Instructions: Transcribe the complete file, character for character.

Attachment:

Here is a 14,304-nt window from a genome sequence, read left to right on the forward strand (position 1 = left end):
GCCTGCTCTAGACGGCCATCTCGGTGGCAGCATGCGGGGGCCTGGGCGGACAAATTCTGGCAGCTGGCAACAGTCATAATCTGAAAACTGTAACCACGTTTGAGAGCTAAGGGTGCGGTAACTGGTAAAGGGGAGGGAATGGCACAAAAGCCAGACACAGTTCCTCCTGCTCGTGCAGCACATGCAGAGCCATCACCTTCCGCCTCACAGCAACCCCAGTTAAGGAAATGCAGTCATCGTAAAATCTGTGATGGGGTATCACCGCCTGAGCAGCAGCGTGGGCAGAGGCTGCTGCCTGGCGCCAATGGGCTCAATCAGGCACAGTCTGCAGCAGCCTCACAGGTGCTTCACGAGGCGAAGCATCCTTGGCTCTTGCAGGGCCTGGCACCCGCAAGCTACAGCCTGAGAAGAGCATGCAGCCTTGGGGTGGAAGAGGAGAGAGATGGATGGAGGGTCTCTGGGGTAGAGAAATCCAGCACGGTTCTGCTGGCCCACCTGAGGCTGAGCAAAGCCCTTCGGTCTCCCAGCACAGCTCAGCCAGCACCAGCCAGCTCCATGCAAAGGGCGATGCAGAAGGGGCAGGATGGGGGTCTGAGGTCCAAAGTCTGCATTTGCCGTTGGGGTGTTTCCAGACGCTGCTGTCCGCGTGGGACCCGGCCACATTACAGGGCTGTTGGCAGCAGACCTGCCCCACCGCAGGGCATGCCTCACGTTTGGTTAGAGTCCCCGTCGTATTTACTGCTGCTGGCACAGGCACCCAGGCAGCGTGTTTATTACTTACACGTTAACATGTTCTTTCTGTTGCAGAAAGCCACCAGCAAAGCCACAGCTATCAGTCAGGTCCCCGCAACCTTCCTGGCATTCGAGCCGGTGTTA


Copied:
Here is a 14,304-nt window from a genome sequence, read left to right on the forward strand (position 1 = left end):
GCCTGCTCTAGACGGCCATCTCGGTGGCAGCATGCGGGGGCCTGGGCGGACAAATTCTGGCAGCTGGCAACAGTCATAATCTGAAAACTGTAACCACGTTTGAGAGCTAAGGGTGCGGTAACTGGTAAAGGGGAGGGAATGGCACAAAAGCCAGACACAGTTCCTCCTGCTCGTGCAGCACATGCAGAGCCATCACCTTCCGCCTCACAGCAACCCCAGTTAAGGAAATGCAGTCATCGTAAAATCTGTGATGGGGTATCACCGCCTGAGCAGCAGCGTGGGCAGAGGCTGCTGCCTGGCGCCAATGGGCTCAATCAGGCACAGTCTGCAGCAGCCTCACAGGTGCTTCACGAGGCGAAGCATCCTTGGCTCTTGCAGGGCCTGGCACCCGCAAGCTACAGCCTGAGAAGAGCATGCAGCCTTGGGGTGGAAGAGGAGAGAGATGGATGGAGGGTCTCTGGGGTAGAGAAATCCAGCACGGTTCTGCTGGCCCACCTGAGGCTGAGCAAAGCCCTTCGGTCTCCCAGCACAGCTCAGCCAGCACCAGCCAGCTCCATGCAAAGGGCGATGCAGAAGGGGCAGGATGGGGGTCTGAGGTCCAAAGTCTGCATTTGCCGTTGGGGTGTTTCCAGACGCTGCTGTCCGCGTGGGACCCGGCCACATTACAGGGCTGTTGGCAGCAGACCTGCCCCACCGCAGGGCATGCCTCACGTTTGGTTAGAGTCCCCGTCGTATTTACTGCTGCTGGCACAGGCACCCAGGCAGCGTGTTTATTACTTACACGTTAACATGTTCTTTCTGTTGCAGAAAGCCACCAGCAAAGCCACAGCTATCAGTCAGGTCCCCGCAACCTTCCTGGCATTCGAGCCGGTGTTA